43.     The case-law of the Court reflects, instead, the exclusive reference in Article 2(4) of Directive 76/207 to measures aiming at ‘removing existing inequalities’ without mention of compensation. It is in the light of this that the Court authorises forms of positive discrimination only to the extent that they can help correct discriminatory mechanisms of decision-making (in particular regarding employment) but not in order to compensate for them.

44.     In the present case, the French Government has not demonstrated that women were under-represented in the administration or more specifically in certain career grades. Moreover, Article 8 of the relevant law does not simply distinguish between men and women but also refers to the marital status of individuals. It is also not clear why widows who have not remarried, divorced women who have not remarried and legally separated women should be distinguished from other categories of single individuals for which measures should be taken. In any event, the French Government has not provided any evidence likely to support such reasoning.

45.     Moreover, as stated above, measures falling within the scope of Article 2(4) of Directive 76/207 are only compatible with this provision if they are adequate and proportionate to the aim they pursue. In the present case, in the absence of any evidence that the measure is designed to correct an existing under-representation of women, it is not even necessary to assess the adequacy and proportionality of the relevant law to its aim.

46.     It follows from these considerations that none of the exceptions to Article 2(1) of Directive 76/207 could justify the discrimination on the grounds of sex contained in Article 8 of the relevant law.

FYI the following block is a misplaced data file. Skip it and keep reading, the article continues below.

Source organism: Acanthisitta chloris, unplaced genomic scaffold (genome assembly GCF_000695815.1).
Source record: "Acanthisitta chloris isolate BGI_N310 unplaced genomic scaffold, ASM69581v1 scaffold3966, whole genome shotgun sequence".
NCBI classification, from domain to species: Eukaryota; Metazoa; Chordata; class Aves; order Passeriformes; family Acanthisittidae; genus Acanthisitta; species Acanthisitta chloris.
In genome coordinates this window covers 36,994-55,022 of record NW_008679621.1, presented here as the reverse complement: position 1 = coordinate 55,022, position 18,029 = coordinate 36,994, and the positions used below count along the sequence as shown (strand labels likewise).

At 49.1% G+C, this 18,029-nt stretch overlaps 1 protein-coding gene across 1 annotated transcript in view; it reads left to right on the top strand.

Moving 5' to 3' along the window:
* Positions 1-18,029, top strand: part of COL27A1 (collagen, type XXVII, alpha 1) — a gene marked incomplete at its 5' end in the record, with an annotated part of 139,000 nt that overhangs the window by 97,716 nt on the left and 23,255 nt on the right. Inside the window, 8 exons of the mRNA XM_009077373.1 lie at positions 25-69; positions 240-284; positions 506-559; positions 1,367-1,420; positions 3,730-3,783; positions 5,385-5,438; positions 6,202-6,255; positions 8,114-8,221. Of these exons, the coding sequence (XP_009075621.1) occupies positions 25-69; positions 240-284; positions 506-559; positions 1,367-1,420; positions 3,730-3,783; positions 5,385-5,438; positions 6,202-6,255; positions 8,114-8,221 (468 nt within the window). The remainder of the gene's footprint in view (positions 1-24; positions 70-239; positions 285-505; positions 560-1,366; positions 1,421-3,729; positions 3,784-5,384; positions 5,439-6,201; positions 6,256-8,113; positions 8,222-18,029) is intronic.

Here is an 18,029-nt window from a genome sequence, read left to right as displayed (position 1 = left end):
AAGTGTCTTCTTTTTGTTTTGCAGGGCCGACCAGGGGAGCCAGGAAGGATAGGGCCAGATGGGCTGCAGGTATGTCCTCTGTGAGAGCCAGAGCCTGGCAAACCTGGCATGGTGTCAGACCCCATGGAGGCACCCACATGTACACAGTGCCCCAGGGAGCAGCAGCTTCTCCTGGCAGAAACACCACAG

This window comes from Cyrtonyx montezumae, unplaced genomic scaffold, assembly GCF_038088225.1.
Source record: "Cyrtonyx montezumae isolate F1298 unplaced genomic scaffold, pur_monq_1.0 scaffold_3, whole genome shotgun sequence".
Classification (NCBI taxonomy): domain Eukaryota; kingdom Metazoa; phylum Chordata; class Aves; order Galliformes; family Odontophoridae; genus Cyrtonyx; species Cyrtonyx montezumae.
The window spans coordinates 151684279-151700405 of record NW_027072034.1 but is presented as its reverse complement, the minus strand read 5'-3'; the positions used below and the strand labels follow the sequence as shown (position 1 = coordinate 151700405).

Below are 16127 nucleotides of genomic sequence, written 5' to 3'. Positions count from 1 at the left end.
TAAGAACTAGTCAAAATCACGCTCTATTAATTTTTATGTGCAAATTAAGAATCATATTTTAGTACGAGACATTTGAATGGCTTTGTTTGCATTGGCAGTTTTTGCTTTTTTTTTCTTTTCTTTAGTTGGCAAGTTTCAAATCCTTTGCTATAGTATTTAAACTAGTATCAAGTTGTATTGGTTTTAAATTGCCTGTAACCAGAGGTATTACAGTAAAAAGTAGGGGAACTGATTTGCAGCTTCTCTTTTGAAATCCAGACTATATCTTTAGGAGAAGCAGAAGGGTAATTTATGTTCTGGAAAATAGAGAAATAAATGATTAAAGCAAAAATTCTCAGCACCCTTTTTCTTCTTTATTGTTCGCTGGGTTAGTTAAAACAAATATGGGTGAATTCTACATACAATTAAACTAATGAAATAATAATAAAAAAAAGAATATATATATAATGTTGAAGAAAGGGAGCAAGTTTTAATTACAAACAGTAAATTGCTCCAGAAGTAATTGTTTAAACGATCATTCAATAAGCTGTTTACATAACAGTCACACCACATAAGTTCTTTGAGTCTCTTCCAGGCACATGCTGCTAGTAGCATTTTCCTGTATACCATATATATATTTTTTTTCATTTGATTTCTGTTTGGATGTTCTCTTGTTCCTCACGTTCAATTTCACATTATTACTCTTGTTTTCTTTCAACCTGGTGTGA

47.     In those circumstances, it is however necessary to determine whether the legislation at issue could be justified under Article 141(4) EC.

48.     Article 141(4) EC allows measures ‘providing for specific advantages in order to make it easier for the under-represented sex to pursue a vocational activity or to prevent or compensate for disadvantages in professional careers’. (29) It cannot be ruled out that positive measures which do not fall within the scope of Directive 76/207 could be authorised under this provision.  (30) In effect, as I have highlighted, one could argue that there is a distinction between measures aimed at reducing inequalities and measures aimed at compensating for past or existing inequalities suffered by a social group. It cannot be excluded that the reference in Article 141(4) EC to compensatory purposes is intended to provide the Member States with a broader discretion in adopting measures of positive discrimination. Such an interpretation must, however, always remain within the boundaries authorised by the general principle of equality. The question for the Court is not whether certain forms of positive discrimination would or would not lead to a more equal and just society but whether such forms of positive discrimination, if adopted by the legislature, can be reconciled with the general principle of equality and non-discrimination.  (31)